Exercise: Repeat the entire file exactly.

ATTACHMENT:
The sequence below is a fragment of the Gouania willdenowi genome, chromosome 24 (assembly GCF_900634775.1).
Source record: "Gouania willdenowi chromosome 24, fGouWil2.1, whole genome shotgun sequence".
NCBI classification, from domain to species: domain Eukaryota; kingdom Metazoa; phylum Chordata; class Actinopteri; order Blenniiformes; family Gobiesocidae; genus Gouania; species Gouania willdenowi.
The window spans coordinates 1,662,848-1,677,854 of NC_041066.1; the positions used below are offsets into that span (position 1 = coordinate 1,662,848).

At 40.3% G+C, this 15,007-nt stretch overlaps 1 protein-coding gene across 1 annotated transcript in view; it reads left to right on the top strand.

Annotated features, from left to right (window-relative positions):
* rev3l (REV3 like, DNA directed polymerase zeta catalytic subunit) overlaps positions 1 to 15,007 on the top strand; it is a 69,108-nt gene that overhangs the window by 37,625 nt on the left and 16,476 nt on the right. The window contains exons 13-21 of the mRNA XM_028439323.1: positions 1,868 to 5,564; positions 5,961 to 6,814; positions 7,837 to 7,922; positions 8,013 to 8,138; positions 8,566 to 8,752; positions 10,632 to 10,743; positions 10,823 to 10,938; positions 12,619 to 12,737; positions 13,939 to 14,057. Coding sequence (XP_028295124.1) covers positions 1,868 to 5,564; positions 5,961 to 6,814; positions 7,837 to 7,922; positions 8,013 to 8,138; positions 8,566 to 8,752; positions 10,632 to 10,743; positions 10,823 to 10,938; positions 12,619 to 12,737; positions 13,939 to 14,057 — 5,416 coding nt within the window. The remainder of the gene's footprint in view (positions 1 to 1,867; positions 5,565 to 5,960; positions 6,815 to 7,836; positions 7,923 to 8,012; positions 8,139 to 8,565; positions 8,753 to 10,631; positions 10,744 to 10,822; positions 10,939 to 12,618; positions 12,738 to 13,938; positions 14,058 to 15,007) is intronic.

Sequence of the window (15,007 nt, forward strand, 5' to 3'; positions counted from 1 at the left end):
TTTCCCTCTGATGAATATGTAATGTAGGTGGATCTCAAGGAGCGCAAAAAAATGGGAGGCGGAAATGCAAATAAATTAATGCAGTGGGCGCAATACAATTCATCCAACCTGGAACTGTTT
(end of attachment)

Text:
The sequence below is a fragment of the Gouania willdenowi genome, chromosome 24 (assembly GCF_900634775.1).
Source record: "Gouania willdenowi chromosome 24, fGouWil2.1, whole genome shotgun sequence".
NCBI classification, from domain to species: domain Eukaryota; kingdom Metazoa; phylum Chordata; class Actinopteri; order Blenniiformes; family Gobiesocidae; genus Gouania; species Gouania willdenowi.
The window spans coordinates 1,662,848-1,677,854 of NC_041066.1; the positions used below are offsets into that span (position 1 = coordinate 1,662,848).

At 40.3% G+C, this 15,007-nt stretch overlaps 1 protein-coding gene across 1 annotated transcript in view; it reads left to right on the top strand.

Annotated features, from left to right (window-relative positions):
* rev3l (REV3 like, DNA directed polymerase zeta catalytic subunit) overlaps positions 1 to 15,007 on the top strand; it is a 69,108-nt gene that overhangs the window by 37,625 nt on the left and 16,476 nt on the right. The window contains exons 13-21 of the mRNA XM_028439323.1: positions 1,868 to 5,564; positions 5,961 to 6,814; positions 7,837 to 7,922; positions 8,013 to 8,138; positions 8,566 to 8,752; positions 10,632 to 10,743; positions 10,823 to 10,938; positions 12,619 to 12,737; positions 13,939 to 14,057. Coding sequence (XP_028295124.1) covers positions 1,868 to 5,564; positions 5,961 to 6,814; positions 7,837 to 7,922; positions 8,013 to 8,138; positions 8,566 to 8,752; positions 10,632 to 10,743; positions 10,823 to 10,938; positions 12,619 to 12,737; positions 13,939 to 14,057 — 5,416 coding nt within the window. The remainder of the gene's footprint in view (positions 1 to 1,867; positions 5,565 to 5,960; positions 6,815 to 7,836; positions 7,923 to 8,012; positions 8,139 to 8,565; positions 8,753 to 10,631; positions 10,744 to 10,822; positions 10,939 to 12,618; positions 12,738 to 13,938; positions 14,058 to 15,007) is intronic.

Sequence of the window (15,007 nt, forward strand, 5' to 3'; positions counted from 1 at the left end):
TTTCCCTCTGATGAATATGTAATGTAGGTGGATCTCAAGGAGCGCAAAAAAATGGGAGGCGGAAATGCAAATAAATTAATGCAGTGGGCGCAATACAATTCATCCAACCTGGAACTGTTT